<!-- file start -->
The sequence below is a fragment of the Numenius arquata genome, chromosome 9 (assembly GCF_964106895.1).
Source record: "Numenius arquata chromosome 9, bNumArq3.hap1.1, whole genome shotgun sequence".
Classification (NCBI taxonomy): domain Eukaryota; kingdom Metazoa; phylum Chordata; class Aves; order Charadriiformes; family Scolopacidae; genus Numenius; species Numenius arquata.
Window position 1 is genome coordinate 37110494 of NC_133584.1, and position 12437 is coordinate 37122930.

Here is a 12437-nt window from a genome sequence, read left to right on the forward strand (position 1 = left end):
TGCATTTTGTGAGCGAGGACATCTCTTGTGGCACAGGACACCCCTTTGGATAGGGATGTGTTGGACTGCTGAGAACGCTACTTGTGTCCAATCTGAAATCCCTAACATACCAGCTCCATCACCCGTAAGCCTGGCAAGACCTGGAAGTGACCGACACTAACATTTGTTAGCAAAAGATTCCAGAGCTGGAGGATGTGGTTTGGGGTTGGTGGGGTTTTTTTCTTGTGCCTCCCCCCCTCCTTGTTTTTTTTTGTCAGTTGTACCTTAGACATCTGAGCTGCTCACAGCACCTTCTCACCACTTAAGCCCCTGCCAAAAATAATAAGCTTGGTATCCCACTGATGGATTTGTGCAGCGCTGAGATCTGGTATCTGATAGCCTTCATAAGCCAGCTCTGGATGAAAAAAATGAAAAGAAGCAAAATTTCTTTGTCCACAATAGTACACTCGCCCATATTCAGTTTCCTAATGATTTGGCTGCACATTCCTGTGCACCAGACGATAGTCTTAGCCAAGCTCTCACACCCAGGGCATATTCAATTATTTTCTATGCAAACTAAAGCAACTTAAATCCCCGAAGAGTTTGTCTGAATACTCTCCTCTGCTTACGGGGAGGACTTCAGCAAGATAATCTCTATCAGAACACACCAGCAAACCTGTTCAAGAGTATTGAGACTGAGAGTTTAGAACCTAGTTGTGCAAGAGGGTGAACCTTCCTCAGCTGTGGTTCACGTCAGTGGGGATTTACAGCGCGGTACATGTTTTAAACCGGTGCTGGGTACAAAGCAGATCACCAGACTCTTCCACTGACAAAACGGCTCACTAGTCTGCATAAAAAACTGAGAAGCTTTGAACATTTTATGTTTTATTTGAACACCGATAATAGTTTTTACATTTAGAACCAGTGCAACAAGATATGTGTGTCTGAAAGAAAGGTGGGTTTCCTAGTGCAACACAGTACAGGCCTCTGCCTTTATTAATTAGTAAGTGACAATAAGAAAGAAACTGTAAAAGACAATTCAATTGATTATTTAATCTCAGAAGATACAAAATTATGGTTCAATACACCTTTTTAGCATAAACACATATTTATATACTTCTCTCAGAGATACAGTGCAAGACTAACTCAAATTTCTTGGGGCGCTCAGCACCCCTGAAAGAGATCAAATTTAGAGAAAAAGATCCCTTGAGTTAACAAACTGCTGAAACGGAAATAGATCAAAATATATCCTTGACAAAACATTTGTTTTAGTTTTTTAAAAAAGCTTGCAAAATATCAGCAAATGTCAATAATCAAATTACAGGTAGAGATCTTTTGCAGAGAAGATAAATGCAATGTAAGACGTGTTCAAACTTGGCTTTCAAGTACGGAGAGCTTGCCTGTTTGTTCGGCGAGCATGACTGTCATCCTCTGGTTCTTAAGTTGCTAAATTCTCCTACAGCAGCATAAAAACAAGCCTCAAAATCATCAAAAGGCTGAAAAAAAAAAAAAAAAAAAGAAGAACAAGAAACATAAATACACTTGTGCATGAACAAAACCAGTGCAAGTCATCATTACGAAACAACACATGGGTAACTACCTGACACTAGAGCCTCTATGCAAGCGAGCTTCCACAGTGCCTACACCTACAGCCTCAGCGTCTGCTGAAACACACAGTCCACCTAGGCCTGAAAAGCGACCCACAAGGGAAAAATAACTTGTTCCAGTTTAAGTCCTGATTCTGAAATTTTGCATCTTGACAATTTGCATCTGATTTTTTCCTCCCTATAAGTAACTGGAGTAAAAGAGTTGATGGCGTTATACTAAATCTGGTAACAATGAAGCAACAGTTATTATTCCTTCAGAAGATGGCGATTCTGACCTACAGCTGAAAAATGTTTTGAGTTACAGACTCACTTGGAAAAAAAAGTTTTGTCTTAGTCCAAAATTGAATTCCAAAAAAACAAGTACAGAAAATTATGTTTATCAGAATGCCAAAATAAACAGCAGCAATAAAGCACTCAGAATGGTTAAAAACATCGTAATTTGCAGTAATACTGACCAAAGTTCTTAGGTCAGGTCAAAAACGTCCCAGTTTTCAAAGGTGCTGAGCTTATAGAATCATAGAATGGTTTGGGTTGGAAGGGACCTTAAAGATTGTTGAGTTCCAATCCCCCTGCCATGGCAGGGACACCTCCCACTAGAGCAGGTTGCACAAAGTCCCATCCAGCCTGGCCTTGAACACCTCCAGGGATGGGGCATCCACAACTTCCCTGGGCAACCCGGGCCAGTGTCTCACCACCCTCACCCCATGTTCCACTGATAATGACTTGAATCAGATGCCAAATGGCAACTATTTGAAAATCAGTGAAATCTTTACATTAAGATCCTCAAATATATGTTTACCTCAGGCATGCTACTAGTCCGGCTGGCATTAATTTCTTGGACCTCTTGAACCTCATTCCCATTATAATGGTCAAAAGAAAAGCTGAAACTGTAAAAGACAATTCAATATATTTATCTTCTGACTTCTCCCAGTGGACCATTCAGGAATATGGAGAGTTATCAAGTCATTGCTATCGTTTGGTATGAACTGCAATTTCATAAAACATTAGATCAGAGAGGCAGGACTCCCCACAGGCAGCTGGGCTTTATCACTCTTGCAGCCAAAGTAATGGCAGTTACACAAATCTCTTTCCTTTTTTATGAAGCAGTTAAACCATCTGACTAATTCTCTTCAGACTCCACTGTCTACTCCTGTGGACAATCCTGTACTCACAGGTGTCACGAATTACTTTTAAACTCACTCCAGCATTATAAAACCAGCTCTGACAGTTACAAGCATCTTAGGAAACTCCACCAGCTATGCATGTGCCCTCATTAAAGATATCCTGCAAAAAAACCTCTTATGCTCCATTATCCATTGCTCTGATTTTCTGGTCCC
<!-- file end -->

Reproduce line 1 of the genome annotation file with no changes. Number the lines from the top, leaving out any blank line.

The sequence below is a fragment of the Numenius arquata genome, chromosome 9 (assembly GCF_964106895.1).